Development of fried chicken skin as a snack



Journal Title

Journal ISSN

Volume Title



Through Strength, Weakness, Opportunity and Threat (SWOT) analysis on Nasi Kandars (restaurants) in Southeast Asian countries, it was found that fried chicken skins may have potential as a new food product. The objective was to develop a method to produce a fried chicken skin snack and to determine differences between chicken skin from thighs and breasts. Chicken skin was removed from breast portions (BP) of three birds and thigh portions (TP) from eight thighs. Skins then were frozen for approximately 3 h at -18°C and then excess fat was removed. Skins were cut into 2 × 2” pieces and weight and thickness of the skin was measured in three places with a digital caliper. Next, skins were blanched at 100°C for 20 s, and placed in tap water (14°C) for 2 min. Black pepper and salt were applied after cooling. Parchment paper was placed below and on top of skin, set on a baking sheet with another sheet positioned on top to reduce skin curling and baked at 121 °C for 10 min. After each processing step, skins were measured for thickness, weight, and dimensions. Skins were frozen at -18°C for 3 h and fried at approximately 192°C for 3 min using peanut and vegetable oil. Color measurements, texture analysis, water activity, nutrition analysis, and a consumer preference test was conducted to determine differences between TP and BP skins. For all measurements at least 2 samples per bird or per thigh were evaluated. Initial skin thickness for TP and BP were 2.91±0.9 and 1.89±0.5 mm, whereas average weight losses (initial weight to fried weight) were 79.2% and 72.1%. TP and BP skin shrank to approximately 42% and 35% after frying. Skin from BP had a more uniform shape and size compared to TP skin. Water activity for BP and TP were 0.425 and 0.543. Color measurements were similar for BP and TP and nutritional analysis showed TP to have 3% higher fat than BP. Texture analysis observed that TP was crispier than BP and consumers (n=8) preferred TP over BP. A method for processing TP and BP skin was developed that produced a crispy, fried chicken skin with TP being preferred over BP.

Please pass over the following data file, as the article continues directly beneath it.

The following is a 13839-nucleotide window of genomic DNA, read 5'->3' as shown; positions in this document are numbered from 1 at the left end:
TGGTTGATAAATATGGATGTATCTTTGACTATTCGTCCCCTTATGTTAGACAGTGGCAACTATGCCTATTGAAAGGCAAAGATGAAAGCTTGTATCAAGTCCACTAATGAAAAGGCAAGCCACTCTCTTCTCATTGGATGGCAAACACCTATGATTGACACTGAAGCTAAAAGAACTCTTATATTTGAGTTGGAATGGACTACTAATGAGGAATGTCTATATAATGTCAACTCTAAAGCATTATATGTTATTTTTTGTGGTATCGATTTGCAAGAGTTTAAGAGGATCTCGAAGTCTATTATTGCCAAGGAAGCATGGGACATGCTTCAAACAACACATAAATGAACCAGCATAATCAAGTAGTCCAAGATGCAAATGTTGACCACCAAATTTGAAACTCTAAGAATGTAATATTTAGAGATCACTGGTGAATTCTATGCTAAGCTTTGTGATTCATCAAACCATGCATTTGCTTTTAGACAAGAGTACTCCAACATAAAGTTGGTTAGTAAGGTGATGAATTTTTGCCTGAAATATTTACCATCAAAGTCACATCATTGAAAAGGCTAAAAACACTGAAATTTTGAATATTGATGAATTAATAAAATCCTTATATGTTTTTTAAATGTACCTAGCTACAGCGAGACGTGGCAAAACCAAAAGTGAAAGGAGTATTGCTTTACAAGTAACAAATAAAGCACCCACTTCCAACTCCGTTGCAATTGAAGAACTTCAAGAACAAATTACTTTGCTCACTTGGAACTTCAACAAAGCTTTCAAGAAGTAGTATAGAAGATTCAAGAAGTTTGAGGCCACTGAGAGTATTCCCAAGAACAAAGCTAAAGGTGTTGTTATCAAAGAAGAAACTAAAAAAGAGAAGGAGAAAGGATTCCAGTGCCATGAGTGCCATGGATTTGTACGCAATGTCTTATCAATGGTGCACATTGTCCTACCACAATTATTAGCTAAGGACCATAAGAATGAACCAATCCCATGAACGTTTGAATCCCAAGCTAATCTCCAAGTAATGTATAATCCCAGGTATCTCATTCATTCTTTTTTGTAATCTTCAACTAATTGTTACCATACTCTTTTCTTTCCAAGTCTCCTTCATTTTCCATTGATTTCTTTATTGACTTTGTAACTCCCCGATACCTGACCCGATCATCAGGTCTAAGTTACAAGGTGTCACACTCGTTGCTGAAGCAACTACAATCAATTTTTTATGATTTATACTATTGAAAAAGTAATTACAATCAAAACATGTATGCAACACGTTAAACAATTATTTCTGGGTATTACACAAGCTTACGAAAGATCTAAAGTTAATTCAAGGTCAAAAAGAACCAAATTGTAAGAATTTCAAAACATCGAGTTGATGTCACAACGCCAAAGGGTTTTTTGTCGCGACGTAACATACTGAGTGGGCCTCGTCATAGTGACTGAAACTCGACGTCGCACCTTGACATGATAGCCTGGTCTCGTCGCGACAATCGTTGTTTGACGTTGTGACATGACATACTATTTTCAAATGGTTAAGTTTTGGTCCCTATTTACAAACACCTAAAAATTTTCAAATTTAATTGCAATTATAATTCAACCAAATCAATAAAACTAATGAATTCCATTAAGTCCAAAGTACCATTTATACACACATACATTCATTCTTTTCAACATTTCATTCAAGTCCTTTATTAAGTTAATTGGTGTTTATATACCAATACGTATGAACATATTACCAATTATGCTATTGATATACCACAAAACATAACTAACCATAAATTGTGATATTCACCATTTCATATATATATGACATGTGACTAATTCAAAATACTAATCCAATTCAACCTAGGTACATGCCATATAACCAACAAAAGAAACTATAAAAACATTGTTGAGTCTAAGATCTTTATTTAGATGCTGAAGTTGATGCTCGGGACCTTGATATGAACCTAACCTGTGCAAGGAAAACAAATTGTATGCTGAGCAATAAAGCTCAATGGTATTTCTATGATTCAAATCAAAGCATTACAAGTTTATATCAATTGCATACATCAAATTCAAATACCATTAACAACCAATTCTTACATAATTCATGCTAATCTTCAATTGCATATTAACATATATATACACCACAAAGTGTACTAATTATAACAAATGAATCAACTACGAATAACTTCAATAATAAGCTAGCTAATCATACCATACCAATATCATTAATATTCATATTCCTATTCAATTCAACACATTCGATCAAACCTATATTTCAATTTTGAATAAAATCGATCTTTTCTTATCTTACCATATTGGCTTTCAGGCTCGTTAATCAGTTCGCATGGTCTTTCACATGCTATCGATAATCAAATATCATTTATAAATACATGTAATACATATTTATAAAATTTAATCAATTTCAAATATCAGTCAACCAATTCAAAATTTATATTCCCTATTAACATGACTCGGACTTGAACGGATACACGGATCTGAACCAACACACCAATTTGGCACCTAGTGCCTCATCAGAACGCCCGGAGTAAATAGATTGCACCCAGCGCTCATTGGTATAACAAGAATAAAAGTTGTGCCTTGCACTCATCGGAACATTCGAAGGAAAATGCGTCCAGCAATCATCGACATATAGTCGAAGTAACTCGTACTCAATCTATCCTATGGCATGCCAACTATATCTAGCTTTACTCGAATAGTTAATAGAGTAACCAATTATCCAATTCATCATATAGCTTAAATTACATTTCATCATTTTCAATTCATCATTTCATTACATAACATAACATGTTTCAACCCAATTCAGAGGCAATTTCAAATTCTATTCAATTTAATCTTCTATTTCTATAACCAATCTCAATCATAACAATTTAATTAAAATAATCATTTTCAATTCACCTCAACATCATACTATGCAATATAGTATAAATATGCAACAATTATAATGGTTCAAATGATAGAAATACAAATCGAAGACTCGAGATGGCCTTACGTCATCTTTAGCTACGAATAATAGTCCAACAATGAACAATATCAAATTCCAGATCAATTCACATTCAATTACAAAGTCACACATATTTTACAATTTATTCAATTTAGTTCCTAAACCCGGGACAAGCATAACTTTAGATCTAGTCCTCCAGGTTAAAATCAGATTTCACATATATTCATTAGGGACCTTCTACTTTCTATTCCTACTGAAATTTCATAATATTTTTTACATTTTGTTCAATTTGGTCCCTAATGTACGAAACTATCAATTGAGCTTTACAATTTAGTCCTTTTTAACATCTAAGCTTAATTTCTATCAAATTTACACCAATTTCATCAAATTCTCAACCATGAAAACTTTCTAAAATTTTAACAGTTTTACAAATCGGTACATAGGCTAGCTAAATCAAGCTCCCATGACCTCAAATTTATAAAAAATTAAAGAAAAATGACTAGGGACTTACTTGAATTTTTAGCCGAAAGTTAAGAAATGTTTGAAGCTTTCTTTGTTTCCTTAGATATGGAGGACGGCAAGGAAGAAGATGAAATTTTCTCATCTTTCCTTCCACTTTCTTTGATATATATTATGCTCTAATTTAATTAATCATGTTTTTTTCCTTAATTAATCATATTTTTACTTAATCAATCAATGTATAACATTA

Spring 2018